A Brief History of the Salem Witch Trials

A Brief History of the Salem Witch Trials

Between early 1692 and mid-1693, the Salem witch trials took place in colonial Massachusetts. More than 200 persons were charged with witchcraft (the devil’s magic), and 20 were executed.

Some of the accused were pardoned and their families were compensated by colonial officials in 1711. However, Elizabeth Johnson Jr., the last condemned Salem “witch” whose name had yet to be cleared, was formally exonerated only in July 2022. The story of the trials has become synonymous with paranoia and injustice since the 17th century. The witch hunt, fueled by xenophobia, religious extremism, and long-brewing societal tensions, continues to captivate the popular imagination more than 300 years later.

Witch Hunting — Tony Fels

Salem is tense.

Many religions, including Christianity, taught in the medieval and early modern ages that the devil could give persons known as witches the power to harm others in exchange for their loyalty. From the 1300s to the end of the 1600s, a “witchcraft craze” swept over Europe. Thousands of alleged witches, usually women, were executed. Even though the Salem trials occurred as the European craze was winding down, local factors explain their initiation.

The English monarchs William and Mary began a war with France in the American colonies in 1689. The battle, known to colonists as King William’s War, decimated portions of upstate New York, Nova Scotia, and Quebec, driving refugees into the county of Essex—specifically, Salem Village—in the Massachusetts Bay Colony.

The displaced individuals put a strain on Salem’s resources, exacerbating the already-existing conflict between families with ties to the port’s wealth and others who relied on agriculture. The Reverend Samuel Parris, who became Salem Village’s first ordained pastor in 1689 and immediately earned a reputation for his harsh ways and selfish disposition, was also a source of contention. The Puritans believed that all of the fightings was the work of the devil.

History of the Salem Witch Trials - History of Massachusetts Blog

Parris’ daughter Elizabeth (or Betty), age 9, and niece Abigail Williams, age 11, began suffering “fits” in January 1692. They yelled, flung objects, made odd noises, and contorted themselves into bizarre positions. The supernatural, according to a local doctor, was to blame. Ann Putnam Jr., a 12-year-old girl, had similar experiences.

On February 29, under pressure from colonial officials who tried local cases, magistrates Jonathan Corwin and John Hathorne, the girls blamed three women for their plight: Tituba, a Caribbean woman enslaved by the Parris family; Sarah Good, a homeless beggar; and Sarah Osborne, an elderly impoverished woman.

The witch hunt has begun.

Beginning on March 1, 1692, the three ladies were taken before the local magistrates and examined for many days. Osborne and Good both claimed innocence. “The devil appeared to me and begged me to serve him,” Tituba said. She painted detailed pictures of black dogs, red cats, yellow birds, and a “tall man with white hair” who wanted her to sign his book. She confirmed signing the book and stated that there were three other witches out to harm the Puritans.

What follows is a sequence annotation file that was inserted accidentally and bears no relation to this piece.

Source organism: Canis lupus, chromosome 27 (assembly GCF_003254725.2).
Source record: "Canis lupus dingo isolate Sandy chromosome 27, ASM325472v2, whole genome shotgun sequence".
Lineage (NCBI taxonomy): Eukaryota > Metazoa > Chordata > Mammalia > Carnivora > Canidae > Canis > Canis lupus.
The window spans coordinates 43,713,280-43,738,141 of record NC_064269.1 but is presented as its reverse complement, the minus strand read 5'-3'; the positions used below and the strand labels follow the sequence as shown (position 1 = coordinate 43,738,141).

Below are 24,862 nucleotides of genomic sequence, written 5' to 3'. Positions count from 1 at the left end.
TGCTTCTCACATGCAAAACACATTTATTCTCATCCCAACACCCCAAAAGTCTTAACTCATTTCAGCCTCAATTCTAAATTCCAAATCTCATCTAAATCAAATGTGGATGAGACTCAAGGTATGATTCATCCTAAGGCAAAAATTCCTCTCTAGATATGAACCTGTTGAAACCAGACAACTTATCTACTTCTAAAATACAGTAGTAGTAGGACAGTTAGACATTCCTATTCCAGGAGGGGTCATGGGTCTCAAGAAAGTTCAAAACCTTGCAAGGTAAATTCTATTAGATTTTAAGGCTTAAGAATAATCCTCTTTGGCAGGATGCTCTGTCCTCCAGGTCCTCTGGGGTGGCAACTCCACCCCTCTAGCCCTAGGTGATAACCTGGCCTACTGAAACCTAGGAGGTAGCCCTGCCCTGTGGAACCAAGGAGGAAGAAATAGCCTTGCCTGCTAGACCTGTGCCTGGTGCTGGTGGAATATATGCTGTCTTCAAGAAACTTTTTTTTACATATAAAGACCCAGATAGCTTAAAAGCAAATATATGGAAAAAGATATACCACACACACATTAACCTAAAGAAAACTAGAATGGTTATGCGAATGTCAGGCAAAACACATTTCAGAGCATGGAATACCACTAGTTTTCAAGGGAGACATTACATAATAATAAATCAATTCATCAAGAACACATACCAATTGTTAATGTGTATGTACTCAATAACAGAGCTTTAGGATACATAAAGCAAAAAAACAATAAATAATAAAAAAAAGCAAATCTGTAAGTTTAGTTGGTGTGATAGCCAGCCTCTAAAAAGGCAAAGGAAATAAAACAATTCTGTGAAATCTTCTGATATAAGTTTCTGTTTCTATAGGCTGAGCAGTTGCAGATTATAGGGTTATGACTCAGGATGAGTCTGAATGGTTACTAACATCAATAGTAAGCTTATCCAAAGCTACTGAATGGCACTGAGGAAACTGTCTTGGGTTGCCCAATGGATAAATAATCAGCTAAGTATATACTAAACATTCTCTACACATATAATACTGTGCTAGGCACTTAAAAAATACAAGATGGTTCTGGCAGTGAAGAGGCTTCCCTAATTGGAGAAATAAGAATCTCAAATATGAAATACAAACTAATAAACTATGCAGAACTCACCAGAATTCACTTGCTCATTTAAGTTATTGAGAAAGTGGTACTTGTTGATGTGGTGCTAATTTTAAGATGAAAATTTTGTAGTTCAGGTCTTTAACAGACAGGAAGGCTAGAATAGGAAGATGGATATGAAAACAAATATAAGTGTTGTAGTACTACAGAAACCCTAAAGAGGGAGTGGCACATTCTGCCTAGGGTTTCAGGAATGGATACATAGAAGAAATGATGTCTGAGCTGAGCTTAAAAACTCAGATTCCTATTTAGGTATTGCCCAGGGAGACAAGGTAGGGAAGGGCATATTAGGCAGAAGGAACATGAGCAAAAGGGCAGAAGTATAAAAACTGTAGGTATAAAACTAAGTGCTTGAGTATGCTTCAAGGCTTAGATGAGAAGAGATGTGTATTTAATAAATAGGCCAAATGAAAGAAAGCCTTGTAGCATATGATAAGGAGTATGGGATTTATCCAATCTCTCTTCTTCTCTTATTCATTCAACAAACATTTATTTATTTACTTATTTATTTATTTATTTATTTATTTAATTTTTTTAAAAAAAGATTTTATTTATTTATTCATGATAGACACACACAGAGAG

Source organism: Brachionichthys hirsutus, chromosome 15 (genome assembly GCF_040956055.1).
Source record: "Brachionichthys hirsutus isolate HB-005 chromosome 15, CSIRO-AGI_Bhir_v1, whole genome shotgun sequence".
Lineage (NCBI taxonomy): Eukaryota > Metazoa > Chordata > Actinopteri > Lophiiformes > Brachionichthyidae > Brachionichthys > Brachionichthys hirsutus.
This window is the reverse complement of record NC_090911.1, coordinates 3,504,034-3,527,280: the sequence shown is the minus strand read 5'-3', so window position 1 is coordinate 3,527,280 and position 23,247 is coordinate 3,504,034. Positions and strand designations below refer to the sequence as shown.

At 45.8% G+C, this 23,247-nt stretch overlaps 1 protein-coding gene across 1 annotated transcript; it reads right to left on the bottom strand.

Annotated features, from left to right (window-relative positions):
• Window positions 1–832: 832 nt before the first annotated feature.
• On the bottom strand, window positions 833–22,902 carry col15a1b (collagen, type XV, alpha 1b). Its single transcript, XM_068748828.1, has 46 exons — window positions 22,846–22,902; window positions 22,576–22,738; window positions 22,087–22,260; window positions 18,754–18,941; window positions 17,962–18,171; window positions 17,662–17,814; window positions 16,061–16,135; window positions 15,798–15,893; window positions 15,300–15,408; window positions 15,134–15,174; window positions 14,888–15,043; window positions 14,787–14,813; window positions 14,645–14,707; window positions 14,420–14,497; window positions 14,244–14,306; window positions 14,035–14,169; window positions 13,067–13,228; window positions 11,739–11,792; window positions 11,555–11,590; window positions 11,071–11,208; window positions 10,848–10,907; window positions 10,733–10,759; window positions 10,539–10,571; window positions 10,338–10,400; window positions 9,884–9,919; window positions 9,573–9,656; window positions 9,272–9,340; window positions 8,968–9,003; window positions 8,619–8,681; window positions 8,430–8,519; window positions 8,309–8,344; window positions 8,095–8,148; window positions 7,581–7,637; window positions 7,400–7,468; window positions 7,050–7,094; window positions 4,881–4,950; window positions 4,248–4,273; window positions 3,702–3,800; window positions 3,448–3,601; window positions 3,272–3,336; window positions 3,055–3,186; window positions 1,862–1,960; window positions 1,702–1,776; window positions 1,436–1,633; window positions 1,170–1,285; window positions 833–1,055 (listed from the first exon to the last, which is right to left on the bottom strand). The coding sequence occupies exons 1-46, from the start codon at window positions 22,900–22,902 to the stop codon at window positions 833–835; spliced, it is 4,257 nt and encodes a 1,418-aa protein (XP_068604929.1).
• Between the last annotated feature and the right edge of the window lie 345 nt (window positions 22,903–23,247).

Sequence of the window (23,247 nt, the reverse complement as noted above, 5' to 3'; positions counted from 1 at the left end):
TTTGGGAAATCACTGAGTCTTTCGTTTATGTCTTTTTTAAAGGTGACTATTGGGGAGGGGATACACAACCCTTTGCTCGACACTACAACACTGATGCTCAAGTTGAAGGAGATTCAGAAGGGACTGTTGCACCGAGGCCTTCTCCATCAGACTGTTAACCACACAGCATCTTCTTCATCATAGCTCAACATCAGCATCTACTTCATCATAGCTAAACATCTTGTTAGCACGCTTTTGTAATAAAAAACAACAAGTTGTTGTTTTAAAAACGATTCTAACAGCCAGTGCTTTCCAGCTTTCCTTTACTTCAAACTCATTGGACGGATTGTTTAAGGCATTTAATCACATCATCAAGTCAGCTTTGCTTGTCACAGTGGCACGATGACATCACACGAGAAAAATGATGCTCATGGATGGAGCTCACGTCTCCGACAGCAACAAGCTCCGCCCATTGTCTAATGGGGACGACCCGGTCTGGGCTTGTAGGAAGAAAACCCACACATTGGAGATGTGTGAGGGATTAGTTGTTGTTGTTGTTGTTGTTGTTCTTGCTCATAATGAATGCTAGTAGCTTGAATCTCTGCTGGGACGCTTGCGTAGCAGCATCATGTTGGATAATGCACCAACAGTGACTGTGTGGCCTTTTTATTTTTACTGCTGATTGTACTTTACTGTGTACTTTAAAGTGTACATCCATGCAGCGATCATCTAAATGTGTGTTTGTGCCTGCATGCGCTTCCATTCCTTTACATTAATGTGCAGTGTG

Five myths about the Salem witch trials - The Washington Post

After the seeds of paranoia were established, a barrage of allegations rained down over the next six months. The accusations leveled against Martha Corey, a devout member of the church in Salem Village, alarmed the community; if she could be a witch, anyone could. Magistrates even interrogated Good’s 4-year-old daughter, Dorothy, whose cautious responses were misinterpreted as a confession. When the colony’s vice governor, Thomas Danforth, and his subordinates attended the hearings in April, the questioning became more serious.

Dozens of persons from Salem and other Massachusetts towns were interrogated. On May 27, 1692, Governor William Phips established a Special Court of Oyer (to hear) and Terminer (to determine) for the counties of Suffolk, Essex, and Middlesex. Bridget Bishop, an older woman notorious for her gossipy tendencies and immorality, was the first alleged witch tried before the special court. When asked if she had committed witchcraft, Bishop replied, “I am as innocent as the unborn child.” The defense must not have been compelling, because she was judged guilty and became the first person to be hanged on what was eventually known as Gallows Hill on June 10.

Cotton Mather, a respected priest, addressed a letter to the court just a few days after it was founded, pleading with it not to allow spectral evidence—testimony regarding dreams and visions. The court mostly ignored this plea, condemning five persons to death by hanging in July, five more in August, and eight in September. Following in the footsteps of his son Cotton, Increase Mather, then-president of Harvard, rejected the use of spectral evidence on October 3: “It would be better for ten accused witches to escape than one innocent person to be executed.” In reaction to these requests and the interrogation of his wife as a suspected witch, Phips prohibited additional arrests and released numerous accused witches. On October 29, he disbanded the Court of Oyer and Terminer, replacing it with a Superior Court of Judicature, which barred spectral evidence and sentenced only three of 56 defendants.

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